Arkla argues that we may not follow the rationale of Arkla I, but instead must follow the rationale of Transwestern in deciding whether to treat recoverable gas as a separate asset or as the salvage value of the entire volume of cushion gas because Transwestern is a binding precedent on this court. South Corp. v. United States, 690 F.2d 1368, 1370 (Fed. Cir. 1982).

Whether we or our predecessor court would have decided Arkla I differently had it been brought here is irrelevant to the issue of collateral estoppel before us now. The court that considers the question of collateral estoppel does not examine the reasoning of the court that decided the issue. University of Ill. Found. v. Blonder-Tongue Labs., Inc., 465 F.2d 380, 381 (7th Cir.), cert. denied, 409 U.S. 1061, 93 S. Ct. 559, 34 L. Ed. 2d 513 (1972). "Collateral estoppel does not turn upon a determination that a prior ruling was correctly rendered...." Laaman v. United States, 973 F.2d 107, 112 (2nd Cir. 1992) (emphasis in original), cert. denied, --- U.S. ----, 113 S. Ct. 1368, 122 L. Ed. 2d 746 (1993). Because the treatment of recoverable cushion gas as a separate asset was essential to the Fifth Circuit's ruling in Arkla I, Arkla is estopped from obtaining any different treatment of recoverable cushion gas now. Arkla does not contest that it had a full and fair opportunity to litigate that issue in the Fifth Circuit, so we will not consider the issue here. Moreover, as explained above, once recoverable cushion gas is viewed as a separate asset, section 168(f) (9) is irrelevant in determining whether it is depreciable. Thus, no change in the controlling legal principles precludes the application of collateral estoppel in this case and the Fifth Circuit's resolution of these issues is conclusive here.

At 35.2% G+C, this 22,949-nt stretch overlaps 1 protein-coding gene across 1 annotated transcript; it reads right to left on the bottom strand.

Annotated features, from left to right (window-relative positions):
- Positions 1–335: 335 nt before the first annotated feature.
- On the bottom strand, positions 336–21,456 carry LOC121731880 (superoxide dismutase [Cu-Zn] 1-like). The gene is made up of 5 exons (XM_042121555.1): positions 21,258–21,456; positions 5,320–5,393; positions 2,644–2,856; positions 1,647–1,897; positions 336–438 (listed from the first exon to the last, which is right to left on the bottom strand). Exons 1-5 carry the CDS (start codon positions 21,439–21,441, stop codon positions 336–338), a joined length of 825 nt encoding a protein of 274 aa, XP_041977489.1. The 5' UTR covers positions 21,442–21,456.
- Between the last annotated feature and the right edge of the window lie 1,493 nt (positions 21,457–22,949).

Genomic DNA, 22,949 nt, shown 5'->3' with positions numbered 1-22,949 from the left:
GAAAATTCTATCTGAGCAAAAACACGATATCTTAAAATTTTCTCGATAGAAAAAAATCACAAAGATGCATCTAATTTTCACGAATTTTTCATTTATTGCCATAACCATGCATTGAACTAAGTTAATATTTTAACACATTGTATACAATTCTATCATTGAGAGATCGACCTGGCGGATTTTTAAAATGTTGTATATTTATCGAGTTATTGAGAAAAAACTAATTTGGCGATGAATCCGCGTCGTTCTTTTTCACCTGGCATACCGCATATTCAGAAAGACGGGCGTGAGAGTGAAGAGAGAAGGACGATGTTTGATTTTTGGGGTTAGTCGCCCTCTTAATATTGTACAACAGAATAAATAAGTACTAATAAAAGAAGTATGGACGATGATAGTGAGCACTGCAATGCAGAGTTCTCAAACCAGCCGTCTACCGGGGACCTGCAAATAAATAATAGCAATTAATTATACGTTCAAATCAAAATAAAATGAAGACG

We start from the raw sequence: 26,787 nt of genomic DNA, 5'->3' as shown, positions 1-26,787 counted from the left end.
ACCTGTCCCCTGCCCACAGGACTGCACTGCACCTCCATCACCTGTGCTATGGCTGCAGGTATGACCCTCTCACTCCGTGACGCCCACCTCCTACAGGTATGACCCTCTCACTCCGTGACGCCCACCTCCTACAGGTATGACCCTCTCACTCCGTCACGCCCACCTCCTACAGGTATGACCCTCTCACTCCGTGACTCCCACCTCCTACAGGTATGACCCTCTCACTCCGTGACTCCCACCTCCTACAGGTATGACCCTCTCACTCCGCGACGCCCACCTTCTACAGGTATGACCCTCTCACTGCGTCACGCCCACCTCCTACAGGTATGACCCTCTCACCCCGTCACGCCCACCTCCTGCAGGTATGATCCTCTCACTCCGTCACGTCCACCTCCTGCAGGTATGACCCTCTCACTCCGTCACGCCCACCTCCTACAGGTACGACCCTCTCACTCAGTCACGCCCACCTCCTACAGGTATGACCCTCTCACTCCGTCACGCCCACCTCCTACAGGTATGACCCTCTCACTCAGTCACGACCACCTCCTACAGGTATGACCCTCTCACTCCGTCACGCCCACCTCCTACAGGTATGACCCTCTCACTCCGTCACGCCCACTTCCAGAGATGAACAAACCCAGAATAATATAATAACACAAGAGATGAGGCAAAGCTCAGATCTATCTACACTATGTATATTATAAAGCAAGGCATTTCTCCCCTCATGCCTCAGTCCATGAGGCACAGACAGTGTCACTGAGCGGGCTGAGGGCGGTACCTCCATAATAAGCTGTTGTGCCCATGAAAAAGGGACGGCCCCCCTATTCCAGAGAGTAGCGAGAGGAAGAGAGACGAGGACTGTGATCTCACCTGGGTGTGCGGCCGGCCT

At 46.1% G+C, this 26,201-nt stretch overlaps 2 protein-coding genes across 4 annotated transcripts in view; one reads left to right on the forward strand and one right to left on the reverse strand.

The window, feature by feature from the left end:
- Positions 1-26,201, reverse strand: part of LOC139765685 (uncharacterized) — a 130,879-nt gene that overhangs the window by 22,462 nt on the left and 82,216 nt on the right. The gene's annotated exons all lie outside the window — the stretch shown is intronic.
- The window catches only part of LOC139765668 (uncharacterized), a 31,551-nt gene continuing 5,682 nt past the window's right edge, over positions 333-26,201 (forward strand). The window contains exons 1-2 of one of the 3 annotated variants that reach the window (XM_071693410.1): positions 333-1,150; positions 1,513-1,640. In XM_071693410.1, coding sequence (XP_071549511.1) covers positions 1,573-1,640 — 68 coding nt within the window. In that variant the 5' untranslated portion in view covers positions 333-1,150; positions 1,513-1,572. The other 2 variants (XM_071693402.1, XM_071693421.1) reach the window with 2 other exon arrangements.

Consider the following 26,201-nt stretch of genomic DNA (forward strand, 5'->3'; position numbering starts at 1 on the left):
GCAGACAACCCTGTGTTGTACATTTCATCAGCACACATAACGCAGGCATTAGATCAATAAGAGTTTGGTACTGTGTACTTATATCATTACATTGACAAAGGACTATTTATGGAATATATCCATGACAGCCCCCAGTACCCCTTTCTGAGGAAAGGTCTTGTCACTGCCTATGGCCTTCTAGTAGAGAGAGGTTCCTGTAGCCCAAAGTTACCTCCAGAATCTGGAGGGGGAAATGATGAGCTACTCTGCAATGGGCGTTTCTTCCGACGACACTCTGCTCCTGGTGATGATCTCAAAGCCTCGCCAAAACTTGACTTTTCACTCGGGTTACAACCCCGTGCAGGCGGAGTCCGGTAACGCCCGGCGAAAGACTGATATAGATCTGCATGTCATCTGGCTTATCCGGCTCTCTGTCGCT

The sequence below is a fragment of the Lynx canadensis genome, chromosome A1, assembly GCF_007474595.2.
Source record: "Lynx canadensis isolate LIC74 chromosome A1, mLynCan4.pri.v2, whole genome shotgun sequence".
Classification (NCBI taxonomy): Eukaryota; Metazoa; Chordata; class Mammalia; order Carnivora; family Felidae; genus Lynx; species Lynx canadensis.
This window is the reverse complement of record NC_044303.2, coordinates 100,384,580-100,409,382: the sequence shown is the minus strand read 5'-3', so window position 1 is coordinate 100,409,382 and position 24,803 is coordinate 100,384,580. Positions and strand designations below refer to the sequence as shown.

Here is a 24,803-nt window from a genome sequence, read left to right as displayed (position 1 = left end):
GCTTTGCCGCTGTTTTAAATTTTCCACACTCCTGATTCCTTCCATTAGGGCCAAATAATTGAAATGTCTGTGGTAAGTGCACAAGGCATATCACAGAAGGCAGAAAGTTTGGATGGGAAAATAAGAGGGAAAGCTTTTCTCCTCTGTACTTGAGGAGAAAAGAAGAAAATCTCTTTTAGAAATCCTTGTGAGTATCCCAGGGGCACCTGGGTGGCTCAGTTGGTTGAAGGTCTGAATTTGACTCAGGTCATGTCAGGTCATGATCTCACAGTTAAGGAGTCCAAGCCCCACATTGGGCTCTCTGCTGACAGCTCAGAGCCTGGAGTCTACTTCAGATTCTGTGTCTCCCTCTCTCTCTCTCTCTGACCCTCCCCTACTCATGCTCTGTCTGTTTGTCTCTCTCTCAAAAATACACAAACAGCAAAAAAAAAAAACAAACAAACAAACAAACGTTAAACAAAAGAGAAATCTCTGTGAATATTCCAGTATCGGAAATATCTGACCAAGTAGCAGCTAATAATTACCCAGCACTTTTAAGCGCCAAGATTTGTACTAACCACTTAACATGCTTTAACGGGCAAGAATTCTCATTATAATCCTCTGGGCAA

B. Collateral Estoppel Bars Arkla's Claim Based on Line Pack Gas

We hold that Arkla is also collaterally estopped by Arkla I from arguing that the recoverable line pack gas which it purchased in 1981 is entitled to an ITC and a depreciation deduction. The question in Arkla I, whether recoverable cushion gas is depreciable, is identical to the question here, whether recoverable line pack gas is depreciable, when nonmaterial facts are taken into account. Because the differences between cushion gas and line pack gas do not amount to differences having controlling significance, the issue concerning the depreciability of recoverable gas is the same in both cases.

In arguing that Transwestern controls the outcome of its claims based on cushion gas, Arkla asserts that line pack gas is functionally equivalent to cushion gas. Although we disagree with Arkla's analysis of the import of Transwestern, we do acknowledge that line pack gas is functionally equivalent to cushion gas. Line pack gas, like cushion gas, is an amount of gas that must be maintained in the gas facilities to maintain a certain pressure for efficient use. Recoverable line pack gas, like recoverable cushion gas, is not subject to exhaustion, wear and tear or obsolescence. Both recoverable line pack and cushion gas can be removed from the facility and sold when the facility is abandoned. The analysis which led the Fifth Circuit to hold that recoverable cushion gas is not depreciable in Arkla I applies identically to recoverable line pack gas.

Therefore, we hold that the rule of Arkla I must be applied to line pack gas also because the difference between line pack gas and cushion gas does not amount to a material fact that would preclude application of collateral estoppel. We require that the tax liability for recoverable line pack gas and cushion gas be identical because we see no principled reason to treat them differently. For these reasons, Arkla is collaterally estopped from arguing that recoverable line pack gas is entitled to an ITC and depreciation deductions.

CONCLUSION